Another reminder why the New Yorker's Alex Ross is so invaluable. In the midst of a beautiful, measured but glowing farewell to the LA Phil's boy wonder Esa-Pekka Salonen (whose bracing, inspiring tenure I had the pleasure to witness firsthand through many of its years), Ross nails this insight:
[Peter] Sellars seldom goes wrong when he addresses religious subjects; he approaches them with a kind of devotional irreverence, jettisoning dogma and exposing the spiritual core. In “Oedipus,” he set aside the arch narration that Jean Cocteau created for Stravinsky’s score and replaced it with recitations after Sophocles. The “Symphony of Psalms,” in Sellars’s conception, becomes a redemptive epilogue to Sophocles’ tragedy, the musical ritual accompanying Oedipus’ quasi-mystical death at Colonus. There was an intriguingly seamless transition from Greek-pagan to Latin-Christian imagery: the common link was the power of humility in the face of destruction.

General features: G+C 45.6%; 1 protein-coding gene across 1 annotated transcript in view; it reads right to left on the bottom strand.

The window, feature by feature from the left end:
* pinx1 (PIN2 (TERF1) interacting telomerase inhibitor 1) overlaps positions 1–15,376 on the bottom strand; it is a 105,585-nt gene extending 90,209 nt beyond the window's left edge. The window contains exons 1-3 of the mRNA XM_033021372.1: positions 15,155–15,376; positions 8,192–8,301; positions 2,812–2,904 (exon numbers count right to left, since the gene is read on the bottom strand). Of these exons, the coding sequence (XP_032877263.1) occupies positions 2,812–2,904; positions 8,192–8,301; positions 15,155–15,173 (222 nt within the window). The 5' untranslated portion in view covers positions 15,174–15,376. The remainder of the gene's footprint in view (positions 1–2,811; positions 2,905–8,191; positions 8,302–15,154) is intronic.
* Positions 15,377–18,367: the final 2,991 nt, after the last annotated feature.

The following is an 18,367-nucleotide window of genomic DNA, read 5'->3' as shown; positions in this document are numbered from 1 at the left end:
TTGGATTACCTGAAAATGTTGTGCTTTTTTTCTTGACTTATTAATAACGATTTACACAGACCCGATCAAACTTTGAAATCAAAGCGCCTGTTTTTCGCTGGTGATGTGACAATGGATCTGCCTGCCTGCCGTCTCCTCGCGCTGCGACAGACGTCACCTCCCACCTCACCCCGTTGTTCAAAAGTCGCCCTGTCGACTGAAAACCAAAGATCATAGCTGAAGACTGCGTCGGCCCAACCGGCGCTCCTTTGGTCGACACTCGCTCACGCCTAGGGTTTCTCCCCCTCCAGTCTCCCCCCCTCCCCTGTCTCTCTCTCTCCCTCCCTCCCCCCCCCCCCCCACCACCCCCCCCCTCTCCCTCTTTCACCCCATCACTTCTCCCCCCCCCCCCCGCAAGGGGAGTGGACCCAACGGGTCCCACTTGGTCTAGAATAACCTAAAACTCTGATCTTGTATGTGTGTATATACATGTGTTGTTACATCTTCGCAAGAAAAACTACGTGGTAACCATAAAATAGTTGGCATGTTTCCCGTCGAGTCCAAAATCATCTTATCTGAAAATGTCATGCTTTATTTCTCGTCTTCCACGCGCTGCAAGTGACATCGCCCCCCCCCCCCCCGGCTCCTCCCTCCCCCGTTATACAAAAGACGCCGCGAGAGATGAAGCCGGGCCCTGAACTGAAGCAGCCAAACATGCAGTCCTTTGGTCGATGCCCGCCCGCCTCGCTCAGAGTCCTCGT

Like the best criticism, that feels so right, naming an impression I hadn't put into those terms, even as it makes me rethink the non-religiously themed Sellars work I've seen (Nixon in China, Pelleas et Melisande, The Persians, Dr. Atomic) through a new lens.